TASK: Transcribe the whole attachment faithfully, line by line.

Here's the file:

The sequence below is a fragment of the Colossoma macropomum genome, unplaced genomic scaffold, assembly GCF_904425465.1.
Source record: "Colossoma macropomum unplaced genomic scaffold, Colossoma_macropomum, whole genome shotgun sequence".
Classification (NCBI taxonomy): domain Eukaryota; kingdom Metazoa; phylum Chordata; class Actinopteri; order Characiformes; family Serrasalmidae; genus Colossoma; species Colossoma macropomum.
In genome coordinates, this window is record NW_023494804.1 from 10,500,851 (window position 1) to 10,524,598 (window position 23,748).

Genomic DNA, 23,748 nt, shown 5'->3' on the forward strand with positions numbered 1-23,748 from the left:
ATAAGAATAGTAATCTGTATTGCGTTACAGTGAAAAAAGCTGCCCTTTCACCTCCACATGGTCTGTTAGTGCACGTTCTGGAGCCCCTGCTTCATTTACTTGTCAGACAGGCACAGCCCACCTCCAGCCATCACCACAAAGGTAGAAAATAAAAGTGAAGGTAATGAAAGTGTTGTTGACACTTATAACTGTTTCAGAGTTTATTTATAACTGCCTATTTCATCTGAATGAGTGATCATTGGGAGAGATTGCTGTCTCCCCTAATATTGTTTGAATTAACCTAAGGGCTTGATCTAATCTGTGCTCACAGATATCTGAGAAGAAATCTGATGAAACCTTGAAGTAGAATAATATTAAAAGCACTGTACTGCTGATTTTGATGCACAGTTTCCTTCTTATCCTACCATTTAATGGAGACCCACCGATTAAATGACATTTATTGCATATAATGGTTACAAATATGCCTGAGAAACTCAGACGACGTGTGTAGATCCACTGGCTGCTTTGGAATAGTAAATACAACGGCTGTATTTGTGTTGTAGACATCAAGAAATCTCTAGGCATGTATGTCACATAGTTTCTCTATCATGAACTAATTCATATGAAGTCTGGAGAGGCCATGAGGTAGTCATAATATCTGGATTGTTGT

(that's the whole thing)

The sequence below is a fragment of the Colossoma macropomum genome, unplaced genomic scaffold, assembly GCF_904425465.1.
Source record: "Colossoma macropomum unplaced genomic scaffold, Colossoma_macropomum, whole genome shotgun sequence".
Classification (NCBI taxonomy): domain Eukaryota; kingdom Metazoa; phylum Chordata; class Actinopteri; order Characiformes; family Serrasalmidae; genus Colossoma; species Colossoma macropomum.
In genome coordinates, this window is record NW_023494804.1 from 10,500,851 (window position 1) to 10,524,598 (window position 23,748).

Genomic DNA, 23,748 nt, shown 5'->3' on the forward strand with positions numbered 1-23,748 from the left:
ATAAGAATAGTAATCTGTATTGCGTTACAGTGAAAAAAGCTGCCCTTTCACCTCCACATGGTCTGTTAGTGCACGTTCTGGAGCCCCTGCTTCATTTACTTGTCAGACAGGCACAGCCCACCTCCAGCCATCACCACAAAGGTAGAAAATAAAAGTGAAGGTAATGAAAGTGTTGTTGACACTTATAACTGTTTCAGAGTTTATTTATAACTGCCTATTTCATCTGAATGAGTGATCATTGGGAGAGATTGCTGTCTCCCCTAATATTGTTTGAATTAACCTAAGGGCTTGATCTAATCTGTGCTCACAGATATCTGAGAAGAAATCTGATGAAACCTTGAAGTAGAATAATATTAAAAGCACTGTACTGCTGATTTTGATGCACAGTTTCCTTCTTATCCTACCATTTAATGGAGACCCACCGATTAAATGACATTTATTGCATATAATGGTTACAAATATGCCTGAGAAACTCAGACGACGTGTGTAGATCCACTGGCTGCTTTGGAATAGTAAATACAACGGCTGTATTTGTGTTGTAGACATCAAGAAATCTCTAGGCATGTATGTCACATAGTTTCTCTATCATGAACTAATTCATATGAAGTCTGGAGAGGCCATGAGGTAGTCATAATATCTGGATTGTTGT